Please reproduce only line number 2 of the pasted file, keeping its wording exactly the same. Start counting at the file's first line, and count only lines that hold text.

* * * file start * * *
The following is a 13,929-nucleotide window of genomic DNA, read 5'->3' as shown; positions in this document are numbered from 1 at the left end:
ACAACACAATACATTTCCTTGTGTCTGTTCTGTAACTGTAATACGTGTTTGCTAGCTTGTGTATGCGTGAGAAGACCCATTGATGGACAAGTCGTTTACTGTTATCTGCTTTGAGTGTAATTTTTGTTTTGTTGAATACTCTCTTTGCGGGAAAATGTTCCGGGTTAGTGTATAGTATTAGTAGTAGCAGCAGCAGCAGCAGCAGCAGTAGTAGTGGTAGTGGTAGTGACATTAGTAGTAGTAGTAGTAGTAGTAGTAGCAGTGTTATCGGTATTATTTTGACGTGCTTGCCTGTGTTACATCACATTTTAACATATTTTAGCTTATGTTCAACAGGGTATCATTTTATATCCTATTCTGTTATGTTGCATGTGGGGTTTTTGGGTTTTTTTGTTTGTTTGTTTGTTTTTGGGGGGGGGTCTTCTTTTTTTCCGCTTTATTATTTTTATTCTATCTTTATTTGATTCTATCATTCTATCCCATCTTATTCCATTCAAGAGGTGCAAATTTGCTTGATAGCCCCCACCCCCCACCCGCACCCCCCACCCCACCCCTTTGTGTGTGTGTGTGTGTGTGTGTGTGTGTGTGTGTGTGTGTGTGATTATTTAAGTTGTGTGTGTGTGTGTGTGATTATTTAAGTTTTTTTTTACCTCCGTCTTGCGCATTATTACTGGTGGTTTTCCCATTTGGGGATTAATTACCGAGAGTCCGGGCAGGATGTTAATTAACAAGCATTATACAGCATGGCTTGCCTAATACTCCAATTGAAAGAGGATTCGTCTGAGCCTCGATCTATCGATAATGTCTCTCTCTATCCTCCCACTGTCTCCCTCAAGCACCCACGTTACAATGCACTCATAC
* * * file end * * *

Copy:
ACAACACAATACATTTCCTTGTGTCTGTTCTGTAACTGTAATACGTGTTTGCTAGCTTGTGTATGCGTGAGAAGACCCATTGATGGACAAGTCGTTTACTGTTATCTGCTTTGAGTGTAATTTTTGTTTTGTTGAATACTCTCTTTGCGGGAAAATGTTCCGGGTTAGTGTATAGTATTAGTAGTAGCAGCAGCAGCAGCAGCAGCAGTAGTAGTGGTAGTGGTAGTGACATTAGTAGTAGTAGTAGTAGTAGTAGTAGCAGTGTTATCGGTATTATTTTGACGTGCTTGCCTGTGTTACATCACATTTTAACATATTTTAGCTTATGTTCAACAGGGTATCATTTTATATCCTATTCTGTTATGTTGCATGTGGGGTTTTTGGGTTTTTTTGTTTGTTTGTTTGTTTTTGGGGGGGGGTCTTCTTTTTTTCCGCTTTATTATTTTTATTCTATCTTTATTTGATTCTATCATTCTATCCCATCTTATTCCATTCAAGAGGTGCAAATTTGCTTGATAGCCCCCACCCCCCACCCGCACCCCCCACCCCACCCCTTTGTGTGTGTGTGTGTGTGTGTGTGTGTGTGTGTGTGTGTGTGTGATTATTTAAGTTGTGTGTGTGTGTGTGTGATTATTTAAGTTTTTTTTTACCTCCGTCTTGCGCATTATTACTGGTGGTTTTCCCATTTGGGGATTAATTACCGAGAGTCCGGGCAGGATGTTAATTAACAAGCATTATACAGCATGGCTTGCCTAATACTCCAATTGAAAGAGGATTCGTCTGAGCCTCGATCTATCGATAATGTCTCTCTCTATCCTCCCACTGTCTCCCTCAAGCACCCACGTTACAATGCACTCATAC